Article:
I’m always experimenting with different recipes for cardamom buns, because well… I’m sorta obsessed with them.  I can’t think of anything equivalent in the baking world in any other country that is so simple, versatile and satisfying. If it were up to me, I’d eat them every day, but since I still want to fit into my clothes, I restrain myself to just a few times a year.

As we’re headed into the holidays, these buns can be enjoyed during a decadent breakfast, either with just some butter and strawberry jam, or savory options such as (vegan) cold cuts and cheese, bean spreads, sliced cucumbers, tomatoes and peppers, and so forth.  You can make them into a delicious dessert, by filling them with cream and jam, or a vanilla or chocolate custard. You get the point.

Why cardamom in these buns you might ask, and why is this spice so popular in Norwegian baking? We even have a “city” named after it, Kardemommeby, (cardamom town) located in a theme park in Kristiansand.  This town was inspired by a popular story called “When The Robbers Came to Cardamom Town,” created by famous Norwegian children’s book author, Thorbjørn Egner in 1955.  Cardamom is used in many baked goods, and is one of the basic staples in every Norwegian household, especially for Christmas.

The spices of the far East have influenced Norwegian Christmas food for several hundred years. Along with cardamom, we use ginger, cloves, and cinnamon generously. They arrived in Norway, as they did in the rest of Europe, through the spice trail via the sea, and quickly became popular. While most cuisines might use these in most savory dishes, Norwegians (and the rest of the Scandinavians) also found a way to employ them in pastries and sweet foods.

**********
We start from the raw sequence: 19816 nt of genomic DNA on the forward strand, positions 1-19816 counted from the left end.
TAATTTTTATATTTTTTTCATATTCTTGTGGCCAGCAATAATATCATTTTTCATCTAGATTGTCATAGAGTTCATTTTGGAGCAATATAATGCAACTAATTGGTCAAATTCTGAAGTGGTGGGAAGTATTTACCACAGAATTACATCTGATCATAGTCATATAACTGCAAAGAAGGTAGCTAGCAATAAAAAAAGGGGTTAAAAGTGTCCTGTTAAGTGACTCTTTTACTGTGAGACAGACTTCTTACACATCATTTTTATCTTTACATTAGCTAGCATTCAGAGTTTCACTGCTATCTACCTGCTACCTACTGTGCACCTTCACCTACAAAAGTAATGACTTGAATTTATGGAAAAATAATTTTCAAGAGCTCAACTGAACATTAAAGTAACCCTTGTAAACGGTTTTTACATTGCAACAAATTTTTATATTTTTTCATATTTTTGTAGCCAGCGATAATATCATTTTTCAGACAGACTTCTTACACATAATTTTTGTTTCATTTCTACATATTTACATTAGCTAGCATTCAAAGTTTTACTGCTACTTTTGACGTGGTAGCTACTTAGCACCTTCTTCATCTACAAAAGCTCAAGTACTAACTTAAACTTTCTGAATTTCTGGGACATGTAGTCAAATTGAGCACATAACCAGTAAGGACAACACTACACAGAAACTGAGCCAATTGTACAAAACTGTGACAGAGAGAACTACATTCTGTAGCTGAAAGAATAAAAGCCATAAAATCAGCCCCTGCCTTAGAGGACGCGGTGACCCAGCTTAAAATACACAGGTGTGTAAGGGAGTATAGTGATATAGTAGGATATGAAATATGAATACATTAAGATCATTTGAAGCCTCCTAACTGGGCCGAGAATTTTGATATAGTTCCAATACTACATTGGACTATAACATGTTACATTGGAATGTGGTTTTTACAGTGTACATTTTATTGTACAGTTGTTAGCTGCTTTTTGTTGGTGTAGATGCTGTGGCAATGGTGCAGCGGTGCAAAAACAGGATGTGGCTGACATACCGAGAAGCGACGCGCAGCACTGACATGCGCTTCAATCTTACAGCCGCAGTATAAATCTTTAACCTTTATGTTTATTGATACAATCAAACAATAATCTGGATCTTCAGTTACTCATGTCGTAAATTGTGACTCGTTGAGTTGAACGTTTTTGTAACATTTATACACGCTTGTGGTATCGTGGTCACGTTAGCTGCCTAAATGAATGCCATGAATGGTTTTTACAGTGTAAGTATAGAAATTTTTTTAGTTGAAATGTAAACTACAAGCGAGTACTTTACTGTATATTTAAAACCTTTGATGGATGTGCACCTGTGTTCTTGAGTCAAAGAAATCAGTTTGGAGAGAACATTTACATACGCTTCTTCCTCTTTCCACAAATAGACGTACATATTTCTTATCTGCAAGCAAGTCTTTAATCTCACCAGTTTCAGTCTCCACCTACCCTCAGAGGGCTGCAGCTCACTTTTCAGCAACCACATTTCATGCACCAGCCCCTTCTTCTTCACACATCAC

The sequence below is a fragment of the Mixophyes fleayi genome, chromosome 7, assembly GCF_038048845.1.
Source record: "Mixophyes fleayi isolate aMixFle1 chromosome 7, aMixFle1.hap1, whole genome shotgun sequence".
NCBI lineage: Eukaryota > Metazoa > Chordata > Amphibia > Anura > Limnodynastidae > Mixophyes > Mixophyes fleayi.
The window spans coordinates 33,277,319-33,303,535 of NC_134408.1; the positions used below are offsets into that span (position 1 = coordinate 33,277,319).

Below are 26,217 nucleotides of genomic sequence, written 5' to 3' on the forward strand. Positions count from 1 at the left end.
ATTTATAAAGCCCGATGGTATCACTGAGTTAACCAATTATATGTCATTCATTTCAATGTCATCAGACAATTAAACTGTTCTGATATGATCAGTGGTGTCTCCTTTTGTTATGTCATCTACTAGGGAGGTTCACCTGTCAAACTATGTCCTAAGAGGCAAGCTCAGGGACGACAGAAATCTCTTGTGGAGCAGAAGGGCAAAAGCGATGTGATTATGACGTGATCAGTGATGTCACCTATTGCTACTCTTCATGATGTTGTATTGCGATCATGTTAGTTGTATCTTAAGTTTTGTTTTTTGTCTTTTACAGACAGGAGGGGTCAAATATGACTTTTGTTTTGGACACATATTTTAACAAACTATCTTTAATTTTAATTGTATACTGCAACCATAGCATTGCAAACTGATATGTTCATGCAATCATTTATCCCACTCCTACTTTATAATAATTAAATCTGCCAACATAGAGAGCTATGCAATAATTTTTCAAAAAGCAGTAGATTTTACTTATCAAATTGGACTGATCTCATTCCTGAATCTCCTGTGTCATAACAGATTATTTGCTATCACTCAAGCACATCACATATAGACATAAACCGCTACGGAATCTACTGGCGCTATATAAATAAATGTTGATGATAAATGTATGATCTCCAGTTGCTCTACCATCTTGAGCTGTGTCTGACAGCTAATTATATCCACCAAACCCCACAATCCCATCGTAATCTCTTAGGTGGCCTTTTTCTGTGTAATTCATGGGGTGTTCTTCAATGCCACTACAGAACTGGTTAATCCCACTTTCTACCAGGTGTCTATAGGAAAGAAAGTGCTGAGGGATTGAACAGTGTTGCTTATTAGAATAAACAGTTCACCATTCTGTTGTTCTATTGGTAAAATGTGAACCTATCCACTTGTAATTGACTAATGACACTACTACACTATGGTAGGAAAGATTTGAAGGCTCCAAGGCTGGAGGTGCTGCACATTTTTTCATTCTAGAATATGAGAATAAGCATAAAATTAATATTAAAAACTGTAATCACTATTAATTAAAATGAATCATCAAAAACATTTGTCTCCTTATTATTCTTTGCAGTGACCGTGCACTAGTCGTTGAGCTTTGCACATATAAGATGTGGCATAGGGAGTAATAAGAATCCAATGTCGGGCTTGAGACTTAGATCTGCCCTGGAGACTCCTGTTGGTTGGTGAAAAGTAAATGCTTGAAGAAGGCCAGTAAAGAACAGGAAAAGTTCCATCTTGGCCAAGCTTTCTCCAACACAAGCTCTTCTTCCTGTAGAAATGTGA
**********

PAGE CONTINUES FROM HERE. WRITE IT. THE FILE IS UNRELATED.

Back to my cardamom buns: This time I tried a slightly different recipe yet again, and I have to say I was incredibly happy with the results.  The dough was smooth, light and really easy to work with, and the recipe also doesn’t make a million buns. This will make about 15-18 pieces, depending on how big you make the buns.  Most Norwegian recipes make around 40 buns or so, but in our household of only 2 (5 if you count the dogs, and they love these too!) it doesn’t make sense to make this many, because I honestly don’t love to freeze baking goods. You can definitely freeze them if that’s your jam, but I prefer them fresh and warm straight out of the oven.

Perfect on a Sunday afternoon with a hot cup of coffee, make these if you have guests coming over and want something casual to serve, or want to impress them with your baking skills. They really are so easy to make – get the dough going in the morning and you can do other chores while you wait for the dough to rise. I also love to eat them plain, especially when they are still warm! You will not believe these have no dairy or eggs in them, there really is no difference in texture or flavor – I promise!


This recipe was republished with permission from Sunny Gandara.

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